AWS Marketplace’s Kanwal “Kay” Mirza: celebrating International Women’s Day and embracing equity
As we celebrate International Women’s Day in 2023, AWS Marketplace is honored to share perspectives from women technical leaders from our AWS and seller community.
This blog series profiles five trailblazing women as they share personal stories of how they overcame challenges in their careers and are leading the charge to #EmbraceEquity in their organizations. They also offer advice to women seeking to grow as leaders in the tech industry.
“Never underestimate the impact of mentors; they can truly unlock someone’s potential and career trajectory.”
–Kanwal “Kay” Mirza
Kanwal “Kay” Mirza is a Business Development Manager leading the Startup segment for AWS Marketplace. She advises business leaders on how to incorporate AWS Marketplace and Software as a Service (SaaS) into their digitization and cloud migration strategy. Specifically, she helps startup customers with their go-to-market and buyer journey.
Kay was born and raised in London, UK and now resides with her family in California. Outside of work, she is an avid design and fashion enthusiast and loves to travel the world. She enjoys music, long drives, and coffee.
Q&A with Kanwal “Kay” Mirza
AWS: The theme for this year’s International Women’s Day is “Embrace Equity,” which refers to the idea of fairness, removing barriers to success, and interrupting bias. It’s about ensuring that policies, practices, and systems provide all individuals access to the opportunities, resources, and recognition to be successful. What has equity meant to you when it comes to your career?
Kay: I view equity as the specialized resources that are needed for individuals to thrive in the workplace. Equity removes barriers and creates unique solutions for everyone who needs them. If a workplace is equitable, the playing field is level, and everyone can grow and thrive in their own way. I’m really proud to work at AWS, where one of Amazon’s 16 Leadership Principles reminds us to seek diverse perspectives.
I work with and am passionate about startups, and I hear all the time about implicit (or explicit) bias that keeps women in startups from being treated fairly. Did you know that only 8.6% of venture capitalists (VC) are women, and women-founded startups got a paltry 1.9% of all VC funds last year? How can we make a difference when we don’t have the same access to startup capital as everyone else? Women deserve to have our voices amplified, and limited representation in VC, on boards, and in the C-suite are just some of the challenges we face.
At AWS, I joined Women@Startups, our mission is to create an environment where women of the startup segment can thrive. Since it serves both AWS employees and the women founders of startups, I see great value for two main reasons, mentoring and coaching from amazing, talented women, and I have an opportunity to pay forward to other women in the startup ecosystem.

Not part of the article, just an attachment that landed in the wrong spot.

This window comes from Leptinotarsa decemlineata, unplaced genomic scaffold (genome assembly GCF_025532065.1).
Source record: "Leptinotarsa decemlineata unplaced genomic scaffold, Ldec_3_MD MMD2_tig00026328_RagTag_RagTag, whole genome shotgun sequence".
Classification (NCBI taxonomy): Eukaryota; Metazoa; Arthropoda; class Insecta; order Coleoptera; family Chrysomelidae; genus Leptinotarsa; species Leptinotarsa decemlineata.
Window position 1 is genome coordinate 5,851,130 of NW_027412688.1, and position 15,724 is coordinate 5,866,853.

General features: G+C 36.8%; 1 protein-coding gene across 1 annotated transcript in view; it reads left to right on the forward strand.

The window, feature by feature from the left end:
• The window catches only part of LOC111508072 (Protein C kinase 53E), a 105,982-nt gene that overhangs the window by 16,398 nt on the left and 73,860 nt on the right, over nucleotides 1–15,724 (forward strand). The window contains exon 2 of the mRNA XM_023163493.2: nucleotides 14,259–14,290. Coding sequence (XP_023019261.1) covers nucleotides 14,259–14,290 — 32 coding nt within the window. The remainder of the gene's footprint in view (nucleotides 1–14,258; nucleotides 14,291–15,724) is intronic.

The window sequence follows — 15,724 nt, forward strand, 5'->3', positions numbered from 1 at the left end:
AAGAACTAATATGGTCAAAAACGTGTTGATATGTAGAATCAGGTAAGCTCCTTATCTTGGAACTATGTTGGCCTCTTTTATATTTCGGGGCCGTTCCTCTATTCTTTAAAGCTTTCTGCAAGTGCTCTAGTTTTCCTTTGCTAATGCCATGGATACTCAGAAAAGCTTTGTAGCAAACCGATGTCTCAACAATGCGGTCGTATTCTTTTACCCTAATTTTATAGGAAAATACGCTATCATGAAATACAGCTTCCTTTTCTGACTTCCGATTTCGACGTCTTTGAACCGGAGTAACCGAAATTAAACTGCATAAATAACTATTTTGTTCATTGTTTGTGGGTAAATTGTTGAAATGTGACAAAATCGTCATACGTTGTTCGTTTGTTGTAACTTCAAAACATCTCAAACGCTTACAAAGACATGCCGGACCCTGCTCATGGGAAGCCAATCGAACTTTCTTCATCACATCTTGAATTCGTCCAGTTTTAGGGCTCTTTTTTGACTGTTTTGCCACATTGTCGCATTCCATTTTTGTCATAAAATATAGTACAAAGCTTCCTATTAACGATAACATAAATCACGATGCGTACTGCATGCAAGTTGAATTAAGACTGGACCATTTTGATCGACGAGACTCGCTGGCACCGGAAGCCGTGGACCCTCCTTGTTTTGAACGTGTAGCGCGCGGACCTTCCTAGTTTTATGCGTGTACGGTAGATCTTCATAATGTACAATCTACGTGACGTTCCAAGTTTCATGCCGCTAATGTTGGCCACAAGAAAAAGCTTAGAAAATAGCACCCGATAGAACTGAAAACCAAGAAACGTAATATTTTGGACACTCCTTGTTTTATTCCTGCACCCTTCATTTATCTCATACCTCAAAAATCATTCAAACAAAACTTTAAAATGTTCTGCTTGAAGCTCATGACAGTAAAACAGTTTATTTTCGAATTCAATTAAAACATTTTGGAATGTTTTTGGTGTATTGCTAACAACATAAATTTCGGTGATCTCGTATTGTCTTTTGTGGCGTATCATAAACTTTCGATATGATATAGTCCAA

AWS: What gender-specific institutional fairness issues have you had to overcome during your career? How did it affect you, or in other words, what was the outcome? Was there institutional change?
As a working mother of two daughters, I recognize that juggling multiple responsibilities at home and work, while striving for work-life balance is a pervasive and global issue for women. Women often are faced with disproportionate challenges and need to strike compromises to maintain a healthy work-life balance while chasing their careers and dreams. One way my workplaces have accommodated that and provided more equity for working moms/parents was to provide flexibility for in-office expectations, such as having two or three days a week when we are expected to be in the office.
Working for the number one cloud provider in the world can be intimidating; you are surrounded amongst some of the most accomplished and smart talent pool.
When I joined AWS, I was the only woman on the team. My first instinct was to solve for this by encouraging other women to join our dynamic organization and subsequently be a resource and support system for new women hires.
I joined an internal affinity group and turned to the Women@Startups chapter for support. It was eye-opening to learn that many other women are facing similar challenges. Not only did the employee resource group provide access to inspirational leaders, advisors and sponsors, I was granted the opportunity to lead the Channel Partnerships committee and build and scale a team for our ERG. When I was hiring for that team, I was very deliberate in seeking to create a diverse and inclusive team. Proud to say 80% of team are women!